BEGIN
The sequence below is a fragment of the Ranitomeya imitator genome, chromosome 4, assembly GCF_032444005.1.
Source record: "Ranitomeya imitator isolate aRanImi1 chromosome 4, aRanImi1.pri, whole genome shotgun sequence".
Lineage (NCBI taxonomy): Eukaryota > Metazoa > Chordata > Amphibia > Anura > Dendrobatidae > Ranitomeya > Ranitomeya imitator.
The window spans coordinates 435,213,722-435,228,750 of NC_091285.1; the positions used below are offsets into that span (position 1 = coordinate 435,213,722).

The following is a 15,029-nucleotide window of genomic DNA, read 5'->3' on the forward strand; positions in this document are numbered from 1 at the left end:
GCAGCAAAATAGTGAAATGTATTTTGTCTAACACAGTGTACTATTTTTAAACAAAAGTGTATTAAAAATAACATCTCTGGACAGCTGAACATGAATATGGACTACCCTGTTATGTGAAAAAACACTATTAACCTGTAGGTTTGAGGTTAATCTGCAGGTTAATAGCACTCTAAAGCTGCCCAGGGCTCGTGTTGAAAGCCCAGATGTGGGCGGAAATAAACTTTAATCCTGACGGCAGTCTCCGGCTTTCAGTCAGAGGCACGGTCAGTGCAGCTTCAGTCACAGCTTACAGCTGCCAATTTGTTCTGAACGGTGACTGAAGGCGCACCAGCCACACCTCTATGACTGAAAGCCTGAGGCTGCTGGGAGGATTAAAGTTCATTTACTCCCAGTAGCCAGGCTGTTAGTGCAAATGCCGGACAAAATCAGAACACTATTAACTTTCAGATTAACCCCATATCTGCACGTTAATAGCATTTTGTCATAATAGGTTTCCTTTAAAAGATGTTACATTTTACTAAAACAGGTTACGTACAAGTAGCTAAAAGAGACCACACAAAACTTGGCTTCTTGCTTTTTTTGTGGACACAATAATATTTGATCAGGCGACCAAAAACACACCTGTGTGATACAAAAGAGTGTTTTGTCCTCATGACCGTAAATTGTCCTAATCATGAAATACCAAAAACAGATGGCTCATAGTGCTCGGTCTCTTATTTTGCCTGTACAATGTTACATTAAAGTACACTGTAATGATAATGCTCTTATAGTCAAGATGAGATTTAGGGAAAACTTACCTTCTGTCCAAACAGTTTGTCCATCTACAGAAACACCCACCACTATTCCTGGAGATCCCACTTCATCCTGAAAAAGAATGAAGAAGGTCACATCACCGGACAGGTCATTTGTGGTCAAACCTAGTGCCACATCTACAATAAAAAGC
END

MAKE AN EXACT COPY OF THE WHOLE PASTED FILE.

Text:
The sequence below is a fragment of the Ranitomeya imitator genome, chromosome 4, assembly GCF_032444005.1.
Source record: "Ranitomeya imitator isolate aRanImi1 chromosome 4, aRanImi1.pri, whole genome shotgun sequence".
Lineage (NCBI taxonomy): Eukaryota > Metazoa > Chordata > Amphibia > Anura > Dendrobatidae > Ranitomeya > Ranitomeya imitator.
The window spans coordinates 435,213,722-435,228,750 of NC_091285.1; the positions used below are offsets into that span (position 1 = coordinate 435,213,722).

The following is a 15,029-nucleotide window of genomic DNA, read 5'->3' on the forward strand; positions in this document are numbered from 1 at the left end:
GCAGCAAAATAGTGAAATGTATTTTGTCTAACACAGTGTACTATTTTTAAACAAAAGTGTATTAAAAATAACATCTCTGGACAGCTGAACATGAATATGGACTACCCTGTTATGTGAAAAAACACTATTAACCTGTAGGTTTGAGGTTAATCTGCAGGTTAATAGCACTCTAAAGCTGCCCAGGGCTCGTGTTGAAAGCCCAGATGTGGGCGGAAATAAACTTTAATCCTGACGGCAGTCTCCGGCTTTCAGTCAGAGGCACGGTCAGTGCAGCTTCAGTCACAGCTTACAGCTGCCAATTTGTTCTGAACGGTGACTGAAGGCGCACCAGCCACACCTCTATGACTGAAAGCCTGAGGCTGCTGGGAGGATTAAAGTTCATTTACTCCCAGTAGCCAGGCTGTTAGTGCAAATGCCGGACAAAATCAGAACACTATTAACTTTCAGATTAACCCCATATCTGCACGTTAATAGCATTTTGTCATAATAGGTTTCCTTTAAAAGATGTTACATTTTACTAAAACAGGTTACGTACAAGTAGCTAAAAGAGACCACACAAAACTTGGCTTCTTGCTTTTTTTGTGGACACAATAATATTTGATCAGGCGACCAAAAACACACCTGTGTGATACAAAAGAGTGTTTTGTCCTCATGACCGTAAATTGTCCTAATCATGAAATACCAAAAACAGATGGCTCATAGTGCTCGGTCTCTTATTTTGCCTGTACAATGTTACATTAAAGTACACTGTAATGATAATGCTCTTATAGTCAAGATGAGATTTAGGGAAAACTTACCTTCTGTCCAAACAGTTTGTCCATCTACAGAAACACCCACCACTATTCCTGGAGATCCCACTTCATCCTGAAAAAGAATGAAGAAGGTCACATCACCGGACAGGTCATTTGTGGTCAAACCTAGTGCCACATCTACAATAAAAAGC